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Iraq, Kazakhstan, and the United Arab Emirates—three of OPEC’s most disobedient members when it comes to adhering to the production cut deal agreed to in November last year—reaffirmed their commitment to the deal at OPEC’s most recent meeting in Abu Dhabi. Malaysia also reaffirmed its support.
While the industry was largely hoping that the meeting would bear more fruit than mere affirmations, this latest round of meetings, held Monday and Tuesday, was always touted by OPEC to be nothing more than talks on compliance—or, rather, the lack of compliance.
The meeting “proved fruitful” according to an OPEC statement posted on its website, and “will help facilitate full conformity with the Declaration of Cooperation, which participating countries remain steadfast in their commitment to fulfil.”
Shortly after being called on the carpet after OPEC’s last meeting in late July, the UAE pledged to cut crude oil exports starting in September. Japan is the UAE’s largest customer of crude oil, taking 62% of all UAE crude oil, according to the UAE Embassy website. The UAE had agreed to cut 139,000 bpd off its production to stay under 2.874 million bpd, but has exceeded its production quota every month since the deal was signed.
Iraq has been the most egregious noncomplier of the bunch, despite repeated pledges that it would fully comply, and has been producing 69,000 bpd over its quota from January and June, according to S&P Platts.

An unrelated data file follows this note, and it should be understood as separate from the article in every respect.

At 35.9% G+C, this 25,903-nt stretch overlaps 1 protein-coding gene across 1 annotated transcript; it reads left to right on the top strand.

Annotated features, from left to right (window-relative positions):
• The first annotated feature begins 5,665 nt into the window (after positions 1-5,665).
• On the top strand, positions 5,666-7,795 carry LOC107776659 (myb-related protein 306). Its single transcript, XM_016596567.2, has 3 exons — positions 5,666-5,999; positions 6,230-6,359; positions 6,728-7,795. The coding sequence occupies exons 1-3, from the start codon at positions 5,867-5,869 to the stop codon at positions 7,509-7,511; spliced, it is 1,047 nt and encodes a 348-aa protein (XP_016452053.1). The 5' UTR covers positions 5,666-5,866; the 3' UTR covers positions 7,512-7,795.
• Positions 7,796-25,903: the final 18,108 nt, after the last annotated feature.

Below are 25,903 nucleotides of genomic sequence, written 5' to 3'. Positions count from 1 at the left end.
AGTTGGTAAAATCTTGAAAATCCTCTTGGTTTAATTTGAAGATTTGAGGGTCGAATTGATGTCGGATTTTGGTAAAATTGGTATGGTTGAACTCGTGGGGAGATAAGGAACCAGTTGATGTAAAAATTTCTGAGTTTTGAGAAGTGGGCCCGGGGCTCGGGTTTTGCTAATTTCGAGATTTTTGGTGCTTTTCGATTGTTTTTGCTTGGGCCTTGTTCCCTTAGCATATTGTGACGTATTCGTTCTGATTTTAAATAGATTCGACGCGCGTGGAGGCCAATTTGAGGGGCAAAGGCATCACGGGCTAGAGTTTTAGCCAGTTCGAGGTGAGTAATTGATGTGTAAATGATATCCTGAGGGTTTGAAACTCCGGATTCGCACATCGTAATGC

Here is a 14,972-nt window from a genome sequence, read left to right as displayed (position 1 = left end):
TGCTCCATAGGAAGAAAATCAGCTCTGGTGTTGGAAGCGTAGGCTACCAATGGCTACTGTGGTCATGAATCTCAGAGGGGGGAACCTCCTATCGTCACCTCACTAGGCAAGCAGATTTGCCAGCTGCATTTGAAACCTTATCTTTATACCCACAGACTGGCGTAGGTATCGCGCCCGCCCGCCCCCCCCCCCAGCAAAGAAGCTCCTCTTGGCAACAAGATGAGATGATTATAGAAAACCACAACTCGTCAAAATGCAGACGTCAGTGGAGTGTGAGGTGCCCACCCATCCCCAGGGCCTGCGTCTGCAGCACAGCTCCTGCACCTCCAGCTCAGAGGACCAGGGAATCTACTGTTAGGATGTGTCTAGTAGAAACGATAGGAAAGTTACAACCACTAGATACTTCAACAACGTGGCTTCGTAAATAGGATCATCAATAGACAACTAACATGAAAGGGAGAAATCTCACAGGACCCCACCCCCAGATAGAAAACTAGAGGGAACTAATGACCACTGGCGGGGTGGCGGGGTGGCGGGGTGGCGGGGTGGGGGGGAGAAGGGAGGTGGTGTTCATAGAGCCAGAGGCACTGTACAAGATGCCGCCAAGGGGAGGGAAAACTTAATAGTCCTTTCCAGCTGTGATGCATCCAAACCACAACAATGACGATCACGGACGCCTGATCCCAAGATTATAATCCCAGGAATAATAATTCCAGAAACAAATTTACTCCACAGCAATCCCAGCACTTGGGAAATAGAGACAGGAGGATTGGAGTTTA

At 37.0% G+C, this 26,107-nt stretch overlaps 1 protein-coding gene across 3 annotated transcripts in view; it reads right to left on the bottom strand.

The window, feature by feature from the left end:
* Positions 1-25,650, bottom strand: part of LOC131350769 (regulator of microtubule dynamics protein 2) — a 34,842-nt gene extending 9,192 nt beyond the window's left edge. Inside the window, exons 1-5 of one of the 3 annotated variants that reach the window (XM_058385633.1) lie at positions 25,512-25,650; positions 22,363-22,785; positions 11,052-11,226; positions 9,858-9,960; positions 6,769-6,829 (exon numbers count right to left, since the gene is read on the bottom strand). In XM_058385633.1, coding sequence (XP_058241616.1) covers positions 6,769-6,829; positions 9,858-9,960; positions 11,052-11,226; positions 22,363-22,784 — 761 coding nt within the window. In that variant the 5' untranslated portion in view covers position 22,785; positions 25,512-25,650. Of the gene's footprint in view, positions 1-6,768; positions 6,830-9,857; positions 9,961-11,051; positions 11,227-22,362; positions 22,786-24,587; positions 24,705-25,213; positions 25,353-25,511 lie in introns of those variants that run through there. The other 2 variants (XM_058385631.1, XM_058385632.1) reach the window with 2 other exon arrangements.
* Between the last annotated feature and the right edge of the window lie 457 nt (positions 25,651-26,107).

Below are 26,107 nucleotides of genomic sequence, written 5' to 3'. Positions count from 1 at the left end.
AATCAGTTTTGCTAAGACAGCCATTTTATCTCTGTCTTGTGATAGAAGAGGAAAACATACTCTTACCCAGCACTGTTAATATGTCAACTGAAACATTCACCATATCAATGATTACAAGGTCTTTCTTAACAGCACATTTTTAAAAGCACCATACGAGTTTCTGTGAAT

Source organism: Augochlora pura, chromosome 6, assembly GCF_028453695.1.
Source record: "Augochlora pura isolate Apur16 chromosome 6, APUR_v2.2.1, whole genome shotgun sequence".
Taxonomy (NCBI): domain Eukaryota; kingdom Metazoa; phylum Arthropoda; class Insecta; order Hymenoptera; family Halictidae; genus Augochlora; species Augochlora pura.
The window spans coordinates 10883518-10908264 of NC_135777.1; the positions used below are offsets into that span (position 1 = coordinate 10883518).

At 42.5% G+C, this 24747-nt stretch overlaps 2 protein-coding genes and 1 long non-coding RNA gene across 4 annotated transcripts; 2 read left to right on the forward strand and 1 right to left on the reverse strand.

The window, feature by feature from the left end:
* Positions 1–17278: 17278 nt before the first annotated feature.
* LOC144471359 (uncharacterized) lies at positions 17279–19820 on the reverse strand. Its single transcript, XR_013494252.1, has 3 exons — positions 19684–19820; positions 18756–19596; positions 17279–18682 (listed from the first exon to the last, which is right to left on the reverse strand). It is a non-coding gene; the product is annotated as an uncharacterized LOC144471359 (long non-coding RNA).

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Of particularly noteworthiness is Kazakhstan’s affirmation to stick to the deal, after stating last month it would increase—not decrease—its crude oil production. Kazakhstan had originally agreed to cut 20,000 bpd from its crude oil production, but Kazakhstan’s Minister of Energy, Kanat Bozumbayev, said last month, “…we agreed that when Kashagan grows, we will amend our obligations, and [OPEC] agreed to that.”
The conclusions of this meeting will be discussed at the 7th JTC Meeting on August 21, 2017, in Vienna, Austria.
By Julianne Geiger for Oilprice.com
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Julianne Geiger is a veteran editor, writer and researcher for Oilprice.com, and a member of the Creative Professionals Networking Group.